It was mid-afternoon.  She was standing next to and facing the side of my Chevy Uplander.  She was leaning in toward the passenger side back tinted window and gazing intently at her own reflection as she applied her makeup with the skill of any woman about to go on a date with her Prince Charming. 

It wasn't hard to spot a tear welling up in her eye that I could see from my vantage point.  There was no joy of anticipating a nice night.  This was a tear of sadness, self-condemnation, and fear.

I gently approached her and inquired…  "I see a tear 'Dad's Daughter.'  May I ask?...  Why are you crying?"

Without looking at me, she continued her task so as not to be delayed in meeting her first 'date' for the day.  "I have to go humiliate myself," she says with a tone of self-disgust and disbelief that her life has moved in this direction. 

She tries to convince herself and me that there's an understandable and justifiable reason for her afternoon plans in which she finds no delight.  "I need my medicine."  To further convince herself, she adds: "I'm already getting sick."

A few days before this, 'Daughter's Dad', as she and I sat at her home on the sidewalk under the railroad overpass, 'Dad's Daughter' told me how much she really loves you and her whole family.  She shed tears of love on that day, not tears of fear as on this day.

She's told me on several occasions how much she loves you and her whole family.  She's asked me to assure you of her love even though she is not talking to you right now due to the shame she feels in her soul, the very soul you brought to this earth in the moment of her conception.[1]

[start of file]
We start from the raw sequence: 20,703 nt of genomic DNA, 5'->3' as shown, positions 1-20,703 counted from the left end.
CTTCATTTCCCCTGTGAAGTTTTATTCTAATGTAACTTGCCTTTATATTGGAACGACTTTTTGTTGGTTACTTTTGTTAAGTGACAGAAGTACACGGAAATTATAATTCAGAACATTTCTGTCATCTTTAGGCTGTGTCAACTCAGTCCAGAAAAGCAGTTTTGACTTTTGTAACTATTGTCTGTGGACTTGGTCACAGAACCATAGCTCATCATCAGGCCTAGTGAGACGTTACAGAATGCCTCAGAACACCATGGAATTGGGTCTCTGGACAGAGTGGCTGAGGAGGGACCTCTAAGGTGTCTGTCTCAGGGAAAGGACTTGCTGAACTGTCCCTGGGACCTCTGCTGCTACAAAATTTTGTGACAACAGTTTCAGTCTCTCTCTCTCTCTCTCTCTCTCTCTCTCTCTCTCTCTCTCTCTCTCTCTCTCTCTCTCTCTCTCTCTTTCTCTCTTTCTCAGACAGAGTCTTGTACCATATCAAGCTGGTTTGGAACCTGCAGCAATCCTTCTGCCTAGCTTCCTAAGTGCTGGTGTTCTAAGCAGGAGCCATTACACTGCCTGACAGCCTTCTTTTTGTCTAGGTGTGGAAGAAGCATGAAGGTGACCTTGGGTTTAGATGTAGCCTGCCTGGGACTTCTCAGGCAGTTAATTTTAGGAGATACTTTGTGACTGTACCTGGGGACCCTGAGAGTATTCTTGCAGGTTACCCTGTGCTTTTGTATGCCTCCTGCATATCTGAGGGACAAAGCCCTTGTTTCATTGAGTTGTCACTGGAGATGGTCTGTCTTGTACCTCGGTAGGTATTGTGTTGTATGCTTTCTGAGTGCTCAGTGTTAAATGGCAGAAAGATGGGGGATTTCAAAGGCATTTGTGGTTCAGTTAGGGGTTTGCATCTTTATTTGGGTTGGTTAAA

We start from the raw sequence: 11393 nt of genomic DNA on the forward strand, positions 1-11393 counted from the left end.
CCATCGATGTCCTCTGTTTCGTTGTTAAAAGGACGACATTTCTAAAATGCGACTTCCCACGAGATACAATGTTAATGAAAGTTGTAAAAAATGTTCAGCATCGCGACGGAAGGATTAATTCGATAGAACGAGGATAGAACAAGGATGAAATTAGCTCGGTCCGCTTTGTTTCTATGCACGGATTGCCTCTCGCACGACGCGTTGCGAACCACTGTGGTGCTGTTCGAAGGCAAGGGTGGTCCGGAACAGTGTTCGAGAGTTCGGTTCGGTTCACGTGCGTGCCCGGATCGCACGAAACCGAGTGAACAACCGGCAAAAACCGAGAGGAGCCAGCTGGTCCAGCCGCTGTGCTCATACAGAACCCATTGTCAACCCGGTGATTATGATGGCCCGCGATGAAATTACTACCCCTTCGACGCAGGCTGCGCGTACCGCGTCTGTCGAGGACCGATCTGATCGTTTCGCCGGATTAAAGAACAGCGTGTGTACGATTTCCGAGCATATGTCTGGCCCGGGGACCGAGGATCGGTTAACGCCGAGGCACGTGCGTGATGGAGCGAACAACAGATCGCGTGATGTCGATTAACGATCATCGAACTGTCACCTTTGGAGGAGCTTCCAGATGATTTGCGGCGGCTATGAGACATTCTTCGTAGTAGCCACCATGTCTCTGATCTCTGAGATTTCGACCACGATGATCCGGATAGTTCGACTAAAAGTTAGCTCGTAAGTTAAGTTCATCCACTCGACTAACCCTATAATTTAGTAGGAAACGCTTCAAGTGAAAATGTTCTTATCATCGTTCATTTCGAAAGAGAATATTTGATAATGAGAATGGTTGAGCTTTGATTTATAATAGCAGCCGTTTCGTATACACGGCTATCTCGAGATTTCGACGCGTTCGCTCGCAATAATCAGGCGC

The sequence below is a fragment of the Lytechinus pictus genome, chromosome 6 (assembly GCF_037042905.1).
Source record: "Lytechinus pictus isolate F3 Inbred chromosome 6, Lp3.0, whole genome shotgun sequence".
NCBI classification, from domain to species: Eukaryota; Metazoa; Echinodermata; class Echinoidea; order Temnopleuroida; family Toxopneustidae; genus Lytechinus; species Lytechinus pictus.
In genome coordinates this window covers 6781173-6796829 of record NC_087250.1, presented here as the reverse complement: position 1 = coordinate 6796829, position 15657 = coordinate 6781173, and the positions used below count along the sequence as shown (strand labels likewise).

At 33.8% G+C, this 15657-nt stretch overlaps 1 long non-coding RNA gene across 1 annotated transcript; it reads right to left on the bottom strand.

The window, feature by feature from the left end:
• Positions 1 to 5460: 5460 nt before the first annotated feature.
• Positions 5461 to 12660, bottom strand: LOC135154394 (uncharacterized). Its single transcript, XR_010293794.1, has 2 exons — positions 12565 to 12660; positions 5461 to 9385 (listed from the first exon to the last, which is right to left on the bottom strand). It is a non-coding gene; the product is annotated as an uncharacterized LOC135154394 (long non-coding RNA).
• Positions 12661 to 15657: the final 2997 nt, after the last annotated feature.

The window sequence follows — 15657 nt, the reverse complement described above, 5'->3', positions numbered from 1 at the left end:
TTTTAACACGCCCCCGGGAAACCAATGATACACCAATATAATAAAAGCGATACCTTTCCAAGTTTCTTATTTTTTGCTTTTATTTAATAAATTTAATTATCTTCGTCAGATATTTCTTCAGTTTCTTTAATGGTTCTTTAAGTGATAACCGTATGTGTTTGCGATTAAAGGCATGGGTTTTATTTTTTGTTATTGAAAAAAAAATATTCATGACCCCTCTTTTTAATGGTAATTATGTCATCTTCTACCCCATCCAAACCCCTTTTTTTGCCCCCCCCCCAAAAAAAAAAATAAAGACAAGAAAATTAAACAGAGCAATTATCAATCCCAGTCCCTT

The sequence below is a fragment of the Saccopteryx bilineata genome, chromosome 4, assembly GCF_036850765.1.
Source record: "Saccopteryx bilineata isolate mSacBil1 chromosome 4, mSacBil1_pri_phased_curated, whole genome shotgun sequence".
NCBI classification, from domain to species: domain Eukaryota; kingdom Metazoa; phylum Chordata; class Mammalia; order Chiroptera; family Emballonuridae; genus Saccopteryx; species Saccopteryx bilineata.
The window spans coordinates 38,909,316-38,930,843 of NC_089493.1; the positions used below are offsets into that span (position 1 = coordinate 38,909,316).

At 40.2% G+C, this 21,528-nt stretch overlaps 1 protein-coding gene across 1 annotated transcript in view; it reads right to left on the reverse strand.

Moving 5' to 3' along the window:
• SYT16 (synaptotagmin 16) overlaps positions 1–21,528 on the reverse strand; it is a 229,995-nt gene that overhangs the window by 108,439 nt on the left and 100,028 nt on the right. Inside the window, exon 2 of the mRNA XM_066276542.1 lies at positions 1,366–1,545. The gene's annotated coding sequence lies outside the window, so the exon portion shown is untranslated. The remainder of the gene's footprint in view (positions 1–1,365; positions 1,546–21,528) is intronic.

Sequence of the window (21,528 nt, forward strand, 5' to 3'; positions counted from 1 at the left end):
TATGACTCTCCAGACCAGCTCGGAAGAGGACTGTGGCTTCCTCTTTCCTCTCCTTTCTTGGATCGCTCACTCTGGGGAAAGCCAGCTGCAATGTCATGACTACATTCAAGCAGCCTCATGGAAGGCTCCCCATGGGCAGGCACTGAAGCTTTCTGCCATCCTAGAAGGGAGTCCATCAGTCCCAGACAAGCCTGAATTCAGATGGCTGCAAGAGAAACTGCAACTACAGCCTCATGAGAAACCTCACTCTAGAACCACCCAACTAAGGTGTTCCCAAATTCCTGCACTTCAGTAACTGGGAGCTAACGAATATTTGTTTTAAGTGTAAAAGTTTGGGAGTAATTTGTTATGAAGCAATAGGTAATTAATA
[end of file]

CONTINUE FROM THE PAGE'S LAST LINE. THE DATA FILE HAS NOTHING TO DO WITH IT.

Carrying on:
I do what I can to help 'Dad's Daughter' know of her goodness and her worthiness to be treated with dignity, honor, respect, and love.  I try to gently share the news of our Loving LORD but my words fall short of what's needed to convey God's never absent love.  I can't even find the needed words to convey to 'Dad's Daughter' your love kept mutually alienated by that burnt bridge between you.

Thank you, LORD for giving Steven Curtis Chapman the words he needed for his life story that so aptly fit the needs of our life story with and our love and care for 'Dad's Daughter.' 

Daughter's Dad:  As you read the following, read it from your perspective and then read it as if from God's perspective.

Dad's Daughter:  As you read the following, read it from your Dad's perspective and then read it as if from God's perspective.  Finally, try to read this a third time as if you have just written it to yourself.


Only One and Only You
        
I caught you looking in the window at your reflection and
I could see you were unimpressed
I watch you wither like a willow at what you think are imperfections
When you compare you to all the rest
And I wish I could find a way to make you see you the way I do
So I wrote this song for you

You’re better than a Beethoven symphony
And Mona Lisa wishes she could be a masterpiece like you
More than any Michelangelo
When I look at you I know
There’s no other masterpiece like you
You are the only one and only you

There is music in your laughter the world has never heard before
You came and brought a melody
The way you say it the way you see it
When you’re sad and glad and so much more
All these gifts only you can bring
I know that right now everything that you feel says it’s just not true
So I’ll keep reminding you that

You’re better than a Beethoven symphony
And Mona Lisa wishes she could be a masterpiece like you
More than any Michelangelo
When I look at you I know there’s no other masterpiece like you
You are the only one and only you

Wonderfully, carefully woven together by God’s own hand
And you’re better than a Beethoven symphony
And Mona Lisa wishes she could be a masterpiece like you
More than any Michelangelo
When I look at you I know there’s no other masterpiece like you
You are the only one and only you
You are the only one and only you[2]



 Dear Daughter's Dad and Dad's Daughter,